Excel has some great new formatting options that make it easier to use, but converting my old spreadsheets from Office 2004 to 2011 munged much of my conditional formatting. Hassle.
Word is still the best word processor on the planet, but the find command is now seriously messed up. Instead of opening the full-featured Find and Replace dialog box, command-F opens a search field at the top of the window. Getting to the full-feature Replace box requires using option-command-F to open the Find dialog and then clicking the Replace tab. As far as I have been able to discern, there is no way to assign a keyboard shortcut that invokes the replace dialog directly. Hassle
Entourage, which was originally called Outlook, is now called Outlook again. It's still a great mail/calendar/to do app, but it lacks iPad integration. No hassle, I just use other apps instead.
PowerPoint is a bit easier to use than before, once you get past the hassle of all the buttons being in new places.
I like the new Office, but I don't love it.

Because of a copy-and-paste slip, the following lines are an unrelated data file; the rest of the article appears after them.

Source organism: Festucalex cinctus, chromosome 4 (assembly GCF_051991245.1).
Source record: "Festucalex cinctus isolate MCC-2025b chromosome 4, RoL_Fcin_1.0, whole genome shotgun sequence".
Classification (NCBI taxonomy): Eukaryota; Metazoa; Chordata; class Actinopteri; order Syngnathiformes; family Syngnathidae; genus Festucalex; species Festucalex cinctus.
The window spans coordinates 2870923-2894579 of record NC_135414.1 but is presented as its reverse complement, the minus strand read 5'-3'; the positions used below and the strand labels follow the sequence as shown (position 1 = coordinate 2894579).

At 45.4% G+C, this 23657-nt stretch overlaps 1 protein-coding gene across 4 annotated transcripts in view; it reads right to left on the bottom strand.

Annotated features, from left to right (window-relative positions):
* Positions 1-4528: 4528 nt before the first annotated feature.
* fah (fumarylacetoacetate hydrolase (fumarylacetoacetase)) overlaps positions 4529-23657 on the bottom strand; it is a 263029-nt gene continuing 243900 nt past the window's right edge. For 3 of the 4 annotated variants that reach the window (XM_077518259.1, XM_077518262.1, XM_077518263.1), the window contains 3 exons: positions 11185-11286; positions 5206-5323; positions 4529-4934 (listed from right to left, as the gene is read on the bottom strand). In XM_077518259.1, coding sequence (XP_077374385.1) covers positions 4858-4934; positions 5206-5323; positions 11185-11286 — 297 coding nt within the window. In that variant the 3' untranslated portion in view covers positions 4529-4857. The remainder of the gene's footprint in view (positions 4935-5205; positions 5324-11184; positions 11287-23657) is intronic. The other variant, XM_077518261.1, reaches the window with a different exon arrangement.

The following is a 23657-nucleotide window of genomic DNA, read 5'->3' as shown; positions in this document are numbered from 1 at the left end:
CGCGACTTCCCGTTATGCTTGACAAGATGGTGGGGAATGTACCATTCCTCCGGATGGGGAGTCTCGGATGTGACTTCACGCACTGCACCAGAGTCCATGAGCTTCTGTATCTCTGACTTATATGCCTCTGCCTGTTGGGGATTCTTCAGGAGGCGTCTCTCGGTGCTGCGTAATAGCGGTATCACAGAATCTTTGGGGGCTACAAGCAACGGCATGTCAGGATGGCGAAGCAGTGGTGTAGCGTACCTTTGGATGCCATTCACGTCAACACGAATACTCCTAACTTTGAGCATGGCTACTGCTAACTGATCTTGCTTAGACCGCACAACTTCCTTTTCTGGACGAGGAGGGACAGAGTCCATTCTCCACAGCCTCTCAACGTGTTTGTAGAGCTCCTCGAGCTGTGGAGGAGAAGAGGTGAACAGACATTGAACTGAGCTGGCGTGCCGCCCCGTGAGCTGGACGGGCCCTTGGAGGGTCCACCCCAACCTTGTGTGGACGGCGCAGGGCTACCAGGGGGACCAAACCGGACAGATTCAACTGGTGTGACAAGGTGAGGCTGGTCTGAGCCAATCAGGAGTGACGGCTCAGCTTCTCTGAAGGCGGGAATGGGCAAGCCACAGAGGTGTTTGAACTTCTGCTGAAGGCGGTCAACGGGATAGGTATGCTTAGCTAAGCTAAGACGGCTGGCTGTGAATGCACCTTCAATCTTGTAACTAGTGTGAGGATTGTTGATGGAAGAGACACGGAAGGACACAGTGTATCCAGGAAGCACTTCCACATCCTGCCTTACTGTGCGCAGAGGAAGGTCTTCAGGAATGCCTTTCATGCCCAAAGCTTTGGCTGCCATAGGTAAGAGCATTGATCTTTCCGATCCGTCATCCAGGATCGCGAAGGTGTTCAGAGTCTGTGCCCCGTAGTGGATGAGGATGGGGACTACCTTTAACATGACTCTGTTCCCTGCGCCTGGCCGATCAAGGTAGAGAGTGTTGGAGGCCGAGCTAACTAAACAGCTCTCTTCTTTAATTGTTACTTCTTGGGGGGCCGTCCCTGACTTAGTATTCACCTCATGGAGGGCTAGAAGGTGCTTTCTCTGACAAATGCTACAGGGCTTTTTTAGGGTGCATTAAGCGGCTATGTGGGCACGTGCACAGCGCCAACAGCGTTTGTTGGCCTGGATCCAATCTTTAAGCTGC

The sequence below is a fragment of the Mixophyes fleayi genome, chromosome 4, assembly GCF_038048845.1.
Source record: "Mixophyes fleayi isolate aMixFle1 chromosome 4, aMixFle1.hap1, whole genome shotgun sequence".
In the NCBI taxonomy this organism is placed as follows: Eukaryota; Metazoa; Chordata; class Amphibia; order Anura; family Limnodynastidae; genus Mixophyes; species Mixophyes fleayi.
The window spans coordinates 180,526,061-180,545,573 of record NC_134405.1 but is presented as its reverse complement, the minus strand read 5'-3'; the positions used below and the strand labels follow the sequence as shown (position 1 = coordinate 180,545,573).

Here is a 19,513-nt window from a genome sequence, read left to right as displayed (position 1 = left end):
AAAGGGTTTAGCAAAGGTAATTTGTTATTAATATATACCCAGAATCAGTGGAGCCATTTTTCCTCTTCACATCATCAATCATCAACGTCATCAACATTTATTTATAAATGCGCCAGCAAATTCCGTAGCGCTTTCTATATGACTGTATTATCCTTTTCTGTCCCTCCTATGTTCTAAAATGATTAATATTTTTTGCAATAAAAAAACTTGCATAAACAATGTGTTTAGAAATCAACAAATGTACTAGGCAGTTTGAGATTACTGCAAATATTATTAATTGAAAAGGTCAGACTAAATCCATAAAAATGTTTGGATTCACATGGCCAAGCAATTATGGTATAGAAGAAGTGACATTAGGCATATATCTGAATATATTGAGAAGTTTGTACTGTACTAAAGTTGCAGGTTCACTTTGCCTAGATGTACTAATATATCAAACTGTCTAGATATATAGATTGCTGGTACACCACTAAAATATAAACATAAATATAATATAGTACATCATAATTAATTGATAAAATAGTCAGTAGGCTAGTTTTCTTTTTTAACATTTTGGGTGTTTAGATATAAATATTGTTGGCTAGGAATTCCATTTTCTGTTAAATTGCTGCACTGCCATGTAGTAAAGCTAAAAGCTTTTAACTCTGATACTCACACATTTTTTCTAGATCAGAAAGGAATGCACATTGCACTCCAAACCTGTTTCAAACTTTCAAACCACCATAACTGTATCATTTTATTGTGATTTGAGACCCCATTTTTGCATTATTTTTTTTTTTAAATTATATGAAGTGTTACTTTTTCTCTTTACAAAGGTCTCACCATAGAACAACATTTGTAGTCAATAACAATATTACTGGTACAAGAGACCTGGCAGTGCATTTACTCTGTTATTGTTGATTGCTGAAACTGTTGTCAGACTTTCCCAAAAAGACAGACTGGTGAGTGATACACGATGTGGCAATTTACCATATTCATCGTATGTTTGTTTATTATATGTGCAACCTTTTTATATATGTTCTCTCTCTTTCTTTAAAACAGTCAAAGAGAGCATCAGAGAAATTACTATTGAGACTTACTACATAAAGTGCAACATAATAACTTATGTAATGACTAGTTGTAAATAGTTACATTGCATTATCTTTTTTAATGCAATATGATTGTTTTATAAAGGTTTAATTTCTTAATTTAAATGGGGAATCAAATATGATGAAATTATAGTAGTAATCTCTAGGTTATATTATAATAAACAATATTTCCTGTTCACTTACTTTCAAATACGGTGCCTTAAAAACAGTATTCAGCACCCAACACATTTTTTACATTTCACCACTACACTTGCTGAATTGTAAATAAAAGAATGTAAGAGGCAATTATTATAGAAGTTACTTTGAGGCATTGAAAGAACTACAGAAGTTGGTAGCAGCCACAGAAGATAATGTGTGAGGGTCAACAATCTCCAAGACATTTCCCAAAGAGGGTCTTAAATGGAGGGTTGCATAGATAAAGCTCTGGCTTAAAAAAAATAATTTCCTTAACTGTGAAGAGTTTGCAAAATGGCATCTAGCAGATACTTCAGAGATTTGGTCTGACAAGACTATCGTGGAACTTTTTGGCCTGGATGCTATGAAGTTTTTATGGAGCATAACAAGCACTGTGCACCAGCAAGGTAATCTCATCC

I work at a company where most of us are assigned Lenovo laptops running WinXP, but the clever people use their own Macs. I was part of a small pilot that were assigned Macs, although many of the business apps require a Windows VM to work. I tired of the poor performance of the apps, so I bought my own Windows laptop.
I've always wanted to be able to use the Mac full time, primarily for the coolness factor. But there are so many shortcomings, I just couldn't do it. Even with the arrival of Office 2011, the short battery life (this is a 3-year old MBP) and lack of a right-click button try my patience. I thought that with a new version of Outlook, I might be able to make the switch. However, after using Outlook 2010 for a year now on Windows 7, this Mac version seems like two steps back. Here are a few of my observations:
Reading pane in conversation view shows first line of all messages in conversation (mail)
No OneNote (global)
No side-by-side calendar (calendar)
No auto-population of shared calendars and calendar hierarchy (calendar)
No drag and drop of emails to calendar (mail/calendar)
No business card view (contacts)
No folder view (global)
No icon view; weird since this is the default view for many Mac things (notes)
Can't distinguish between new emails and replies for auto-signature (preferences)